NEW BRUNSWICK, N.J. - Social media was already buzzing with speculation as to who was going to succeed Chris Ash as Rutgers football coach before he had a chance to clear out his office.

Greg Schiano has been mentioned as the lead candidate so often that it was surprising that it took about 6 1/2 minutes into Athletic Director Pat Hobbs' press conference Monday for the former coach's name to come up.

Underneath the din of firings and possible re-hirings is Nunzio Campanile.

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The interim Rutgers head coach is a New Jersey-born and bred guy with an impressive high school coaching resume and a penchant for grooming outstanding quarterbacks.

It doesn't matter to him that Schiano's specter hangs over the program like a hulking linebacker about to blindside a quarterback.

Campanile is treating this as an eight-game tryout for the job of a lifetime.

When asked Monday if he would be interested in being the full-time coach, Campanile said: "I would tell you that I've worked my entire life to prepare myself for this opportunity and to me, this is like the Holy Grail, so of course. But I understand there's a lot more that goes into that and that's way over my head. I'm just going to go do my job the best I can."

Campanile is eager to lift the sagging Scarlet Knights, who are coming off Big Ten losses to Iowa and Michigan by a combined score of 82-0.

He started watching Maryland on film and getting ready for Saturday's noon showdown at SHI Stadium. He's talked to the players, he's talked to assistant coaches and he's spent time, as he put it, getting his house in order.

In his first meeting with the media on Monday afternoon, he came off as a straight-shooting, all-business pro.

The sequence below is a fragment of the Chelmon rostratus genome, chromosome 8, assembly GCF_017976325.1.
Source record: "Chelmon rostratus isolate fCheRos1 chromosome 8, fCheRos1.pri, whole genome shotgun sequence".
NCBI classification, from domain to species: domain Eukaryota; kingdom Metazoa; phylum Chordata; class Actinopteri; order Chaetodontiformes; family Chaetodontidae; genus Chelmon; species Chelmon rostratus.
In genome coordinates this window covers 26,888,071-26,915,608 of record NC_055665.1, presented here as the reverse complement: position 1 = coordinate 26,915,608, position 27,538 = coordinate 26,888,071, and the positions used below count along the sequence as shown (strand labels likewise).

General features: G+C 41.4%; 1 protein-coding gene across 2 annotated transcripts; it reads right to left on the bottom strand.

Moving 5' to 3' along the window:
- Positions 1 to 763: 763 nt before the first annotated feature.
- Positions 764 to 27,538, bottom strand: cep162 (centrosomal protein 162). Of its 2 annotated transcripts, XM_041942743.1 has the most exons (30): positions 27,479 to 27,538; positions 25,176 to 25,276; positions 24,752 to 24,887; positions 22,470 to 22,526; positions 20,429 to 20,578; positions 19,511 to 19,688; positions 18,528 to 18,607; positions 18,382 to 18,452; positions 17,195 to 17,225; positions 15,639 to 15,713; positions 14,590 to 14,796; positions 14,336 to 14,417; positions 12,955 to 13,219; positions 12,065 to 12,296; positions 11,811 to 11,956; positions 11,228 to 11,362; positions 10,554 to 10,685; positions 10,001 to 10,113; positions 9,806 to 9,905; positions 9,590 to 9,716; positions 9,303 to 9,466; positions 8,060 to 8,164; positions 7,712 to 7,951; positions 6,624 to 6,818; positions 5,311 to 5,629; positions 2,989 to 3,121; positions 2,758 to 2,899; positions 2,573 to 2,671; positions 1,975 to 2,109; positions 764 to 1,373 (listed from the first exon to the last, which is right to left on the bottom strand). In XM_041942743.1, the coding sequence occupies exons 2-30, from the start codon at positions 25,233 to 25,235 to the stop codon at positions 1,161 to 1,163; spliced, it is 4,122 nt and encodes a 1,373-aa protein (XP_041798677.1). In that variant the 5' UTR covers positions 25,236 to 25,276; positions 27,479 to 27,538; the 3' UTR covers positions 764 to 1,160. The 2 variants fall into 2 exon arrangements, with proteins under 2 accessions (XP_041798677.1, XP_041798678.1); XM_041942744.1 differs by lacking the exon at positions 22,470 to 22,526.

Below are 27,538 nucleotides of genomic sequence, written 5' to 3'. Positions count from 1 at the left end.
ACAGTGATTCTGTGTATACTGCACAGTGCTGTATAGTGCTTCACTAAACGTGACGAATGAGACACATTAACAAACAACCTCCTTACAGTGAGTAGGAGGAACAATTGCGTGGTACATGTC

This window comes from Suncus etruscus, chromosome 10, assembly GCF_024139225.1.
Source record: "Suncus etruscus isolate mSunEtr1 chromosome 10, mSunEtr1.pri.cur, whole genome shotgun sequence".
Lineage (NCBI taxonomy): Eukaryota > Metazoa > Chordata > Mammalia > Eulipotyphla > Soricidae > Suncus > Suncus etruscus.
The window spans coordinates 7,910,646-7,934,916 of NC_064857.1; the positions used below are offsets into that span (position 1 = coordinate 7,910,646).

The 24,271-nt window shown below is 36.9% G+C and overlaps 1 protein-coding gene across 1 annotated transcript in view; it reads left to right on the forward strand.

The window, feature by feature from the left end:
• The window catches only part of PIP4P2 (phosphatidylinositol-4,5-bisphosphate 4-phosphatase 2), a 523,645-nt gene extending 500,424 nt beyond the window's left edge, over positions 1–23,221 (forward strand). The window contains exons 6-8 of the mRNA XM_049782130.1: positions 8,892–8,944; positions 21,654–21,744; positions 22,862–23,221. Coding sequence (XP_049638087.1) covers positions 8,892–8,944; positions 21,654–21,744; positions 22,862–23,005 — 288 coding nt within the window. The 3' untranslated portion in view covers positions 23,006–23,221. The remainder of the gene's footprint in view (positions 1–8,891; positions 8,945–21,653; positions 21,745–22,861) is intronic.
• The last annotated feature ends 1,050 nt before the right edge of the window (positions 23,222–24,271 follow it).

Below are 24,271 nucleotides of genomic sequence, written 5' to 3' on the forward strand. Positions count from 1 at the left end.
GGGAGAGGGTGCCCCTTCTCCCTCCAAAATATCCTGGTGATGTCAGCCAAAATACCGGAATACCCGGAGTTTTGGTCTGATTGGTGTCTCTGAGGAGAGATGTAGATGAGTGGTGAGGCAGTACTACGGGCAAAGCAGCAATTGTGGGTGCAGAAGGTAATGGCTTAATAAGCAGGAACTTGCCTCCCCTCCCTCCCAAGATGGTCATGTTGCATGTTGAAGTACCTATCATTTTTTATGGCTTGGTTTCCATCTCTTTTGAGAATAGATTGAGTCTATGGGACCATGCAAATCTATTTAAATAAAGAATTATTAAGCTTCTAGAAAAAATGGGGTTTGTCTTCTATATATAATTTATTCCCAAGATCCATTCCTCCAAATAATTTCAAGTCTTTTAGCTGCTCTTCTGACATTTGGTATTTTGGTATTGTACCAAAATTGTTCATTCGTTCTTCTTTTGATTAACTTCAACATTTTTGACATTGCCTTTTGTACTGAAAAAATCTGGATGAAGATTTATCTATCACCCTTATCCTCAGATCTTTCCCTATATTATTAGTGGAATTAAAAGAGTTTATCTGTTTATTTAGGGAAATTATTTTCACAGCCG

Everyone who has penciled Schiano in as the 2020 coach should first take a look at Campanile's high school record. He went 60-29 as head coach at Bergen Catholic. He led the Crusaders to the Non-Public Group 4 state title in 2017. He became head coach at Bergen Catholic in 2010 after serving as Don Bosco athletic director and offensive coordinator from 2000-09.

The most impressive accomplishment is this: The two all-time leaders in passing yards at Rutgers - Mike Teel and Gary Nova - were mentored by Campanile at Don Bosco.

Football is in his blood. His father, Mike, coached at Paramus Catholic. Then there are brothers Vito (head coach at Westwood, Bergen Catholic), Nick (offensive coordinator at DePaul) and Anthony (linebackers coach at Michigan).

Hobbs said he knew after Rutgers' 52-0 drubbing at the hands of Michigan on Saturday that he had to make a change.

"I just saw some things in terms of lack of offensive production; my concern about penalties and some of the things, and I think we have more talent in this room and on this team than we were showing in the game," Hobbs said.

Whether Campanile is the guy to cultivate that talent after this season remains to be seen.

"I guess we'll find out in the next eight weeks," Campanile said. "The truth is, I think that football is football. I've literally spent my entire life on a football field. I've been on a football team since I'm 5 years old. My dad is a coach. All my brothers are coaches. Basically every positive male influence in my life was a coach in some way, shape or form. You know, I think that I'm prepared to help these guys going forward, but the biggest thing is, you know, just keeping them focused on the task at hand. I'm not really worried about the future. I'm just worried about getting ready for practice tomorrow."